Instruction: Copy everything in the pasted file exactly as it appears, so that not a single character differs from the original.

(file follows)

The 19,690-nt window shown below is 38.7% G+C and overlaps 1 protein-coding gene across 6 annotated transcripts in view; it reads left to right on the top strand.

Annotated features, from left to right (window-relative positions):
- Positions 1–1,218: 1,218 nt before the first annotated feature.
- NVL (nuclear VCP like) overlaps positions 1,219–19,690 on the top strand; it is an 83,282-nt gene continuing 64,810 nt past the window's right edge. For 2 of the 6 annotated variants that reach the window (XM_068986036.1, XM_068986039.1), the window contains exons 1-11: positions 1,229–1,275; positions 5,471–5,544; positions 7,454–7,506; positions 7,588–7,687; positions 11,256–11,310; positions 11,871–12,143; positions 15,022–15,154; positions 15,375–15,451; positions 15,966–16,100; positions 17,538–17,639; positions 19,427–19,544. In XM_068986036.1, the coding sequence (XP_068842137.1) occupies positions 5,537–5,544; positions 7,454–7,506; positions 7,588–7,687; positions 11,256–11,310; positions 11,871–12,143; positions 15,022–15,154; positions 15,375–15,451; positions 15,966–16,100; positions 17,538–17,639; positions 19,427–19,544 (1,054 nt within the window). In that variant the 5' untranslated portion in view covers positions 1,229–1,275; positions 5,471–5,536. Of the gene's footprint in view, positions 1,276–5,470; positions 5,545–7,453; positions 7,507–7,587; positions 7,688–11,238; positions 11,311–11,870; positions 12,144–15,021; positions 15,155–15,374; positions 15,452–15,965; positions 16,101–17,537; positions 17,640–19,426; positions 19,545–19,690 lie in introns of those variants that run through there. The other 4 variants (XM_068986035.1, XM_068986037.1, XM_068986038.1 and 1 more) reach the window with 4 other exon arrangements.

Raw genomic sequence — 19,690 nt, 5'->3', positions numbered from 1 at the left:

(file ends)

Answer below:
The 19,690-nt window shown below is 38.7% G+C and overlaps 1 protein-coding gene across 6 annotated transcripts in view; it reads left to right on the top strand.

Annotated features, from left to right (window-relative positions):
- Positions 1–1,218: 1,218 nt before the first annotated feature.
- NVL (nuclear VCP like) overlaps positions 1,219–19,690 on the top strand; it is an 83,282-nt gene continuing 64,810 nt past the window's right edge. For 2 of the 6 annotated variants that reach the window (XM_068986036.1, XM_068986039.1), the window contains exons 1-11: positions 1,229–1,275; positions 5,471–5,544; positions 7,454–7,506; positions 7,588–7,687; positions 11,256–11,310; positions 11,871–12,143; positions 15,022–15,154; positions 15,375–15,451; positions 15,966–16,100; positions 17,538–17,639; positions 19,427–19,544. In XM_068986036.1, the coding sequence (XP_068842137.1) occupies positions 5,537–5,544; positions 7,454–7,506; positions 7,588–7,687; positions 11,256–11,310; positions 11,871–12,143; positions 15,022–15,154; positions 15,375–15,451; positions 15,966–16,100; positions 17,538–17,639; positions 19,427–19,544 (1,054 nt within the window). In that variant the 5' untranslated portion in view covers positions 1,229–1,275; positions 5,471–5,536. Of the gene's footprint in view, positions 1,276–5,470; positions 5,545–7,453; positions 7,507–7,587; positions 7,688–11,238; positions 11,311–11,870; positions 12,144–15,021; positions 15,155–15,374; positions 15,452–15,965; positions 16,101–17,537; positions 17,640–19,426; positions 19,545–19,690 lie in introns of those variants that run through there. The other 4 variants (XM_068986035.1, XM_068986037.1, XM_068986038.1 and 1 more) reach the window with 4 other exon arrangements.

Raw genomic sequence — 19,690 nt, 5'->3', positions numbered from 1 at the left: